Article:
The morning glory flower blooms and dies within a single day. In the Victorian meaning of flowers, morning glory flowers signify love, affection or mortality. In Chinese folklore, they represent a single day for lovers to meet. They also represent the month of September and 11th wedding anniversaries.
The tubular star-shaped morning glory flower primarily symbolizes affection, according to the Victorian Bazaar website. The flowers blossom in the morning and die by afternoon or nightfall, making it representative of the sometimes fleeting nature of affection. But the vine produces new flowers every day during its growth season, representing the renewable nature of love.
The hardy vine grows rapidly and often is used as a colorful natural cover for walls, fences and borders. Its large funnel-shaped flowers range from dark blue to light purple in color. The morning glory's rigorous growth has led it to be declared an invasive weed in some areas of Australia and the United States.
The name is a catch-all term for more than a thousand types of flowering vines in the Convolvulaceae family. Some varieties bloom only at night, giving them the common name of moon flower. Morning glory flowers average 4 to 5 inches in length and about 4 inches in diameter although some species can reach 8 inches across, according to The Plant Expert. The vines can grow to a height of 10 feet or more depending on the support structure.
When the language of flowers began in the Victorian era of the 1800s, morning glories signified love and affection, according to Victorian Bazaar. Given morning glory flower’s short lifespan, it also signifies unrequited love. Images of morning glory vines can be found on Victorian headstones, symbolizing mortality, mourning, the shortness of life or resurrection, according to the Rochester's History website.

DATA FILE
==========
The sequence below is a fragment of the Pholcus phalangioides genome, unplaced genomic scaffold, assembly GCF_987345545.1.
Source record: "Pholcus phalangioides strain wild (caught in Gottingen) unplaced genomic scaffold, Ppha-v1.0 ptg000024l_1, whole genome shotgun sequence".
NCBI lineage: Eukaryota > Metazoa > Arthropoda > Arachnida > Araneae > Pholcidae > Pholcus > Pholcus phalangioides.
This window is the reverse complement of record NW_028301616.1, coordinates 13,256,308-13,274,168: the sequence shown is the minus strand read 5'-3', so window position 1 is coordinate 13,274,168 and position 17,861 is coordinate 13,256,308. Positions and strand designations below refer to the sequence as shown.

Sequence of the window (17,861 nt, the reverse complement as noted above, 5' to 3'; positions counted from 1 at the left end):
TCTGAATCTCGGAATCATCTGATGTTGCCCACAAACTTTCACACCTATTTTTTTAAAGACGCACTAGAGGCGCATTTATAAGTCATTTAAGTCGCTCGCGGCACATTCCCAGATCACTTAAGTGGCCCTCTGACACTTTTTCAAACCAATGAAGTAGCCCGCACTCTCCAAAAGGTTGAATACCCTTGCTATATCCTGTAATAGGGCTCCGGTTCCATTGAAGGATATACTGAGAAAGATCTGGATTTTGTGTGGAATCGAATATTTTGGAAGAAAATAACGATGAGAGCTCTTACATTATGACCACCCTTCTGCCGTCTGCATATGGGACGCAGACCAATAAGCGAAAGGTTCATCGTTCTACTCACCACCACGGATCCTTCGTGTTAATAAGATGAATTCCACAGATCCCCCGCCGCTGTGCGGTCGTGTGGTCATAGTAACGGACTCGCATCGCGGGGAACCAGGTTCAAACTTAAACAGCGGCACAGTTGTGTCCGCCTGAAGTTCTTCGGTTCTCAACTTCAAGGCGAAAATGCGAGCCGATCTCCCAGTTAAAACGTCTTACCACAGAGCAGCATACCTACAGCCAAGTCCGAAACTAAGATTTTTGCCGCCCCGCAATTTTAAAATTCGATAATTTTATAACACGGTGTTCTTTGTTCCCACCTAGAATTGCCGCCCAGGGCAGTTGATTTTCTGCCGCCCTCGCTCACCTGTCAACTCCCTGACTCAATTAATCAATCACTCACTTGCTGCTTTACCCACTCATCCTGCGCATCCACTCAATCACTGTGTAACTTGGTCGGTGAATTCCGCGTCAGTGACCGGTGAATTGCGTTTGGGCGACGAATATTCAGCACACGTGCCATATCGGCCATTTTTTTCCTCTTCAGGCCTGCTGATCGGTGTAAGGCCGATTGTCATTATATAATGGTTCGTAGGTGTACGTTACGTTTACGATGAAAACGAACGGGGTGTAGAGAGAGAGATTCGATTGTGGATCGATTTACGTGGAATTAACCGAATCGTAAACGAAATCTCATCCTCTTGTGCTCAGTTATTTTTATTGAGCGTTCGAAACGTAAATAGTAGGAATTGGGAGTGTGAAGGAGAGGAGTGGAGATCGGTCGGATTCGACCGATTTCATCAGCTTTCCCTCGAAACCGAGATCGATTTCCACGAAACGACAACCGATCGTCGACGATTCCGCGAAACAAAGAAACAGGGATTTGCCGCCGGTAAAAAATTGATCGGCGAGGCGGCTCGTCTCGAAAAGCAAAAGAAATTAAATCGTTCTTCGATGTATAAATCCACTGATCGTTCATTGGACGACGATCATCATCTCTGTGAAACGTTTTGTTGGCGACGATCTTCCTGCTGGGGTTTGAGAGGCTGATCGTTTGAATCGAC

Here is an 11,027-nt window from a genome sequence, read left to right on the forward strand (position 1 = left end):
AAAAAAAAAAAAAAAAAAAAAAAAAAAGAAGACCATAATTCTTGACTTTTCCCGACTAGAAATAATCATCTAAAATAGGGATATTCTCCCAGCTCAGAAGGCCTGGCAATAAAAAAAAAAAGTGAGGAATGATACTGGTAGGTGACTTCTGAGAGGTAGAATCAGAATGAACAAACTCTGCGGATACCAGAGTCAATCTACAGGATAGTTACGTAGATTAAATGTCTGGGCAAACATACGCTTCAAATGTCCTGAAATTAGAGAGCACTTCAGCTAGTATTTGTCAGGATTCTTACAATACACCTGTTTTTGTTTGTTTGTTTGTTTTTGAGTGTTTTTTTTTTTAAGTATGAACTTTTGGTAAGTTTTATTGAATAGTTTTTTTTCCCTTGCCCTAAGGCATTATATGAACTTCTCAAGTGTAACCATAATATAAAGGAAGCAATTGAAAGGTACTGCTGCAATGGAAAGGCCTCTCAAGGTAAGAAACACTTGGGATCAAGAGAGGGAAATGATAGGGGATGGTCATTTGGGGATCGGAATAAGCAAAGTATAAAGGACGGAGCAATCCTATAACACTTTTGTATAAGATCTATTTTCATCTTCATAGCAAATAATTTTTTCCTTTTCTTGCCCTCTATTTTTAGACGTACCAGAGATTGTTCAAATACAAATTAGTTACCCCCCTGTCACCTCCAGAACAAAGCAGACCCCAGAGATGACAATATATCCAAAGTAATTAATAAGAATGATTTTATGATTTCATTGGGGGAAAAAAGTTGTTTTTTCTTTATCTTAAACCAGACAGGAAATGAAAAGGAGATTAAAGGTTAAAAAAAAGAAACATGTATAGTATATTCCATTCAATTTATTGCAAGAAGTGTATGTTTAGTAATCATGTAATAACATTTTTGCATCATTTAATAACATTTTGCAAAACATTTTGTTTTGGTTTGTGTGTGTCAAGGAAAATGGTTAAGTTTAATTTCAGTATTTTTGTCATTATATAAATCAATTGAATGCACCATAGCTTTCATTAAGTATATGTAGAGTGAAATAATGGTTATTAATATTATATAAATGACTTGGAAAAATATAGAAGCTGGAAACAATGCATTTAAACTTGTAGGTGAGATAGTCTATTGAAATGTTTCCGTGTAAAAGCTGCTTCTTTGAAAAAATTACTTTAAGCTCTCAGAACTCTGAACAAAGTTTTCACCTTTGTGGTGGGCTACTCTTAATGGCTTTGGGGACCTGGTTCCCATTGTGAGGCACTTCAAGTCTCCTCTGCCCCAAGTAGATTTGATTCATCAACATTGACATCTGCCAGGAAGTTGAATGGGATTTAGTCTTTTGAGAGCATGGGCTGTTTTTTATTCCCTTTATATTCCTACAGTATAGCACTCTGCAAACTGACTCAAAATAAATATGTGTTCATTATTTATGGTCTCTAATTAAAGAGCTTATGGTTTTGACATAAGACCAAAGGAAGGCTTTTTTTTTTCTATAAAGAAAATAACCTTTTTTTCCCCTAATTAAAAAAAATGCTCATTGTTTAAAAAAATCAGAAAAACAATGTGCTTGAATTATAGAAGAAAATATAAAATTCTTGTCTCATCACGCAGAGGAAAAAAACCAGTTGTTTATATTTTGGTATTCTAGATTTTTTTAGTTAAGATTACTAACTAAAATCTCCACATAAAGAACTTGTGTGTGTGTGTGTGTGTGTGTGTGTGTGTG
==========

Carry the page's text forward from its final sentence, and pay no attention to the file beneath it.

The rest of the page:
A traditional Chinese tale attached the morning glory to young lovers Chien Niu and Chih Neu, according to the Living Arts Originals website. When the pair fell in love, they neglected their duties in caring for water buffalo and sewing. In anger, gods separated the lovers on opposite sides of the Silver River and allowed them to meet just one day each year.
Wild morning glories have been traced back to ancient China where they were used for medicinal and ceremonial purposes. The Japanese first cultivated the flower for ornamental use in the 9th century. Aztec civilizations used the juice of some morning glory species native to Central America to create rubber-like substances, according to the Massachusetts Institute of Technology (MIT). Priests prized the hallucinogenic properties of the seeds for use in ceremonies.
Morning glory flowers represent the month of September and are used for 11th wedding anniversaries.
The seeds of some morning glory species contain d-lysergic acid amide, which has hallucinogenic properties similar to LSD. Extracting the acid is illegal in the United States.
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